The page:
We have covered both heaving-to and lying to a Jordan Series Drogue (JSD) in this Online Book, but what about fore-reaching in gale and storm conditions? And how does it compare to the other two techniques?
This is particularly interesting to me because we came through the only true survival-storm I have ever encountered in good order while fore-reaching. More on that in a minute.
And back in the day when I crewed on ocean-race boats to and from Bermuda, fore-reaching was often our heavy weather coping technique, although I don't remember calling it that.
We got plenty of practice in those days, before GRIB files and accurate weather forecasts, when waiting for a "weather window", as we pretty much all do today, was not even thought about. We just left on whatever day our vacations (holidays) started and took what came. And on that strip of water (including a Gulf Stream crossing) that was plenty of heavy weather.
First off, let's define what fore-reaching is and, most importantly, that it's very different than heaving-to.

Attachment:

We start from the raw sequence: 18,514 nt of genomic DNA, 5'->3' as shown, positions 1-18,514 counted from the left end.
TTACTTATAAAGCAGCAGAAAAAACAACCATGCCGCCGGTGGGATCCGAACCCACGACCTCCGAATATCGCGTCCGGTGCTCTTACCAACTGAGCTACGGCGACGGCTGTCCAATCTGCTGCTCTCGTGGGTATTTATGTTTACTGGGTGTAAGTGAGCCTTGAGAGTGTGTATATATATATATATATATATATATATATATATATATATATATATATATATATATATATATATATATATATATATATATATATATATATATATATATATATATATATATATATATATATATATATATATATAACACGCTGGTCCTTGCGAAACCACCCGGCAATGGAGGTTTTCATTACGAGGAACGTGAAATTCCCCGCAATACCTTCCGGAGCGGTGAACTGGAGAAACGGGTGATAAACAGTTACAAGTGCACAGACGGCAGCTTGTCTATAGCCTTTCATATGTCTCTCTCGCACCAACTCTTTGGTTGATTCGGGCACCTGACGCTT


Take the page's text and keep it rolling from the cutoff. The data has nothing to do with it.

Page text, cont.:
In both cases (in heavy weather) we shorten sail dramatically, typically to our deepest reef and a storm jib or staysail (more on the choice in a minute), and in very heavy weather to a storm trysail.
People often define and differentiate heaving-to as setting the jib aback (clew pulled to windward), and fore-reaching with it drawing in its normal position.
But the first part of that is not necessarily so, since once it's seriously blowing, many boats, including our last, a McCurdy and Rhodes 56, will heave-to better with no headsail, particularly if the boat is equipped with a roller-furled headsail(s), which provide quite a bit of windage to stop the boat tacking, even when tightly rolled.
On the other hand, fore-reaching always requires a headsail well trimmed and driving the boat.
So what is the real difference between the two techniques?
- Heaving-to: the boat is not making any forward headway and is drifting sideways downwind.
- Fore-reaching: the boat is being actively sailed through the water, albeit slowly.
A Big Learning
A year ago, I would have finished the definition part there, but last summer, while experimenting with sailing our J/109 with the main alone, she taught me one of the most interesting lessons I have learned in years: